AIM: This study examined medical and psychosocial risk factors in children born to women with addiction problems during pregnancy and the children's needs for extra medical and psychosocial resources. METHODS: Swedish midwives routinely screen pregnant women for drugs and alcohol and refer women with addictions to the Maternity and Child Healthcare Resource Team. We investigated the medical records of 127 children (51% girls) whose mothers were referred to the Resource Team from 2009 to 2015...
May 21, 2018: Acta Paediatrica
Nadine Zwink, Ekkehart Jenetzky
BACKGROUND: Origin of anorectal malformations (ARM) are considered multifactorial. Several genetic and non-genetic risk factors are discussed in literature. Maternal periconceptional medical drug use as possible risk factor, however, has not been reviewed systematically. METHODS: Studies published between 1977 and April 2017 were reviewed through systematic search in PubMed, ISI Web of Knowledge and Scopus databases. Furthermore, related and cross-referencing publications were reviewed...
May 10, 2018: Orphanet Journal of Rare Diseases
Simriti K Chaudhry, Leah C Susser
BACKGROUND: The prevalence of pregnancy-associated insomnia is high. Although insomnia may flow from normal physiologic features of pregnancy, it may also be an early warning sign of a relapse, or a trigger for a relapse, of a psychiatric illness. Those at risk for psychiatric illnesses may require medications as well as behavioral and psychotherapeutic interventions, to prevent relapse in the perinatal period. Unfortunately, few reviews of psychotropics used to treat pregnancy-related sleep disorders exist...
July 2018: Psychosomatics
Zsuzsa Valasinyovszki, Alexander Kancsev
According to the statistics, there is an increased number of pregnant women taking psychotropic medication. For each clinical decision, or change in therapy that affect women of reproductive age, one has to consider the available information on the reproductive safety of psychiatric drugs. Due to ethical considerations, there are no randomized, double-blind, placebo-controlled studies, hence no unequivocal evidence addressing this topic. When used during pregnancy, there might be potential adverse effects of psychotropic drugs in regards to the following: teratogenicity, pregnancy outcome, obstetrical complications, neonatal toxicity and withdrawal syndrome, breastfeeding, and the offspring's long-term intellectual, behavioral, emotional development...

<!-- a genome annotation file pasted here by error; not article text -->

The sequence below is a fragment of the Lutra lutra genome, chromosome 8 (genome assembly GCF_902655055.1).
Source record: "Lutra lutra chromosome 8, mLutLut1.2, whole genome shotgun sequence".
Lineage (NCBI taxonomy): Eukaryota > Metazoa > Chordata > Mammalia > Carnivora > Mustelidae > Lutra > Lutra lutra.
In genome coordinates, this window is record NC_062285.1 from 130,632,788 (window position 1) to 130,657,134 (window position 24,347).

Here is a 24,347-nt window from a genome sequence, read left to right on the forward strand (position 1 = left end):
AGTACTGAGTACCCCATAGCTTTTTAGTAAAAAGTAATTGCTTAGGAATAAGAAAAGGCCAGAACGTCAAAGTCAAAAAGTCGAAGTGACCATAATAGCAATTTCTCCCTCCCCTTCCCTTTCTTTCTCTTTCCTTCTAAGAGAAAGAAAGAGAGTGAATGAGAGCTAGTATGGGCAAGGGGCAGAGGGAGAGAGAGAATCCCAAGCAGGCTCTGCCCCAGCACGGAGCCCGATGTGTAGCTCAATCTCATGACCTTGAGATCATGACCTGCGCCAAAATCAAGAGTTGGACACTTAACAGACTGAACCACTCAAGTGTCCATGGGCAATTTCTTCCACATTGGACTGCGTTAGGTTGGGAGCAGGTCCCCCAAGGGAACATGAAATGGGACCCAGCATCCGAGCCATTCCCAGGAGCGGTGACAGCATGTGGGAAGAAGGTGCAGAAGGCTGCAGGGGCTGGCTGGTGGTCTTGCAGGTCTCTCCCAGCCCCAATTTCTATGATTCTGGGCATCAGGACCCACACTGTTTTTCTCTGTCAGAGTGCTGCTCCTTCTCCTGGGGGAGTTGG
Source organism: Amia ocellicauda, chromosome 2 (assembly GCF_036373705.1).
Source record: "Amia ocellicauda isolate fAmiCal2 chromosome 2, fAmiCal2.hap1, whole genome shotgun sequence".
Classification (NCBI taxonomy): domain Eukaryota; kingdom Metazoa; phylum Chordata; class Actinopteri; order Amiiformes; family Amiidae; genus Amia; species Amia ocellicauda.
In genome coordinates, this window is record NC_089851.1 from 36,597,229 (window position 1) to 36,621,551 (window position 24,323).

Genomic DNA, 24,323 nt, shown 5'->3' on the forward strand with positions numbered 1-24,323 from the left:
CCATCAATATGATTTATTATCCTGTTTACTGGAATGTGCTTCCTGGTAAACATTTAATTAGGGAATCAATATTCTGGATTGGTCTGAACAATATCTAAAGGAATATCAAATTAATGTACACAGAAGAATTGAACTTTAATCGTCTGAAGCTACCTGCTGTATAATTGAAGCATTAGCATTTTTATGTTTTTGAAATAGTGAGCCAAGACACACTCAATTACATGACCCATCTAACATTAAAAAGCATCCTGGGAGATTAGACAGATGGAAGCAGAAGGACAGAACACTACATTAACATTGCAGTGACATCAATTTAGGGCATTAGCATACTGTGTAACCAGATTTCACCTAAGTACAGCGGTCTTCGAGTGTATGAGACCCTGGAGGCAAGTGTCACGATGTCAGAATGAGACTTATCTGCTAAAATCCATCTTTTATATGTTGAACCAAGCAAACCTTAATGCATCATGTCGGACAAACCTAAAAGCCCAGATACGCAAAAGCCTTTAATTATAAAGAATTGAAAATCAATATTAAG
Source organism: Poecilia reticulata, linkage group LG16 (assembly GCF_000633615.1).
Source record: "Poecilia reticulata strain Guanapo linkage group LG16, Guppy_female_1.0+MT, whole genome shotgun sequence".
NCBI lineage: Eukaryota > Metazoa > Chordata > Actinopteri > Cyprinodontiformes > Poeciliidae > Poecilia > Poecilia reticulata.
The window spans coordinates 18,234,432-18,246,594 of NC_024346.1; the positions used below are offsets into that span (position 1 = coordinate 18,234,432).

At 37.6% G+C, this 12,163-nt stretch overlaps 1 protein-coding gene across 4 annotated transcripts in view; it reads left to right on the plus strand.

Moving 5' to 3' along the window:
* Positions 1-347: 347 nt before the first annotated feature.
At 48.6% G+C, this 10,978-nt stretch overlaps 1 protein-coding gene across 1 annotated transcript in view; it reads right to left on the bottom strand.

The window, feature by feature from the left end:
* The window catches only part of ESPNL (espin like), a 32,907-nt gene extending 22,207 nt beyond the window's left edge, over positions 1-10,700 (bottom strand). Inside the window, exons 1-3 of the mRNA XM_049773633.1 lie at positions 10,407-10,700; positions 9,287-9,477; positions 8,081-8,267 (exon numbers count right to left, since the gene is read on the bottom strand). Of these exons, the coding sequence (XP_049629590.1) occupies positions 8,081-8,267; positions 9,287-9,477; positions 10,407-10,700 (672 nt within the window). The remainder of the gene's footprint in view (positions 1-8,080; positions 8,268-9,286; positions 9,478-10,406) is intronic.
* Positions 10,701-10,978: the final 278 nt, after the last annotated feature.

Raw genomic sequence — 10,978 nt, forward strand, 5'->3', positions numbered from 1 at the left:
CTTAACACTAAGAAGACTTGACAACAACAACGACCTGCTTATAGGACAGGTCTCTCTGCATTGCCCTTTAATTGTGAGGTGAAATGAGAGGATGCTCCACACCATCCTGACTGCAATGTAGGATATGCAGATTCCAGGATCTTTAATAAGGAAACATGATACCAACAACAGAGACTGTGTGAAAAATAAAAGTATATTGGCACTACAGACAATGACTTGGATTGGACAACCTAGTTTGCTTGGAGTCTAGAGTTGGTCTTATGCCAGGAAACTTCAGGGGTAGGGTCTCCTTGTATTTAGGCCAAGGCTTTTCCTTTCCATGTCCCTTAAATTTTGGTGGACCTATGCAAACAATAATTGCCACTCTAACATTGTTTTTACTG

2018: Psychiatria Hungarica: A Magyar Pszichiátriai Társaság Tudományos Folyóirata
Ruoqing Chen, Amanda Regodón Wallin, Eva Norén Selinus, Arvid Sjölander, Katja Fall, Unnur Valdimarsdóttir, Kamila Czene, Fang Fang
OBJECTIVE: To investigate the risk of psychiatric disorders among children of parents with cancer in a nationwide population-based setting. METHODS: Based on Swedish national registers, the study included 101 339 children with parental cancer diagnosed either during pregnancy (N = 1047) or after birth (N = 100 292) that were born during 1983 to 2000. For each exposed child, we randomly selected 10 unexposed children from the general population after individual matching by year of birth and sex...
July 2018: Psycho-oncology
Marlies Onken, Inge Mick, Christof Schaefer
Schizophrenic or schizoaffective disorders often occur in early adulthood and thus affect women of childbearing age. For paliperidone information about reproductive safety is wanting. Therefore, we evaluated data from the German Embryotox pharmacovigilance institute regarding paliperidone therapy during pregnancy. The German Embryotox pharmacovigilance institute offers risk assessment on drug use in pregnancy and documents the outcome of more than 3500 drug-exposed pregnancies per year. In our study, we analyze the outcome of all pregnancies with paliperidone exposure, which have been assessed by our institute between January 2007 and June 2016...
March 22, 2018: Archives of Women's Mental Health
Julia F Litzky, Maya A Deyssenroth, Todd M Everson, Barry M Lester, Luca Lambertini, Jia Chen, Carmen J Marsit
BackgroundDepression and/or anxiety during pregnancy have been associated with impaired fetal growth and neurodevelopment. Because placental imprinted genes play a central role in fetal development and respond to environmental stressors, we hypothesized that imprinted gene expression would be affected by prenatal depression and anxiety.MethodsPlacental gene expression was compared between mothers with prenatal depression and/or anxiety/obsessive compulsive disorder/panic and control mothers without psychiatric history (n=458) in the Rhode Island Child Health Study...
May 2018: Pediatric Research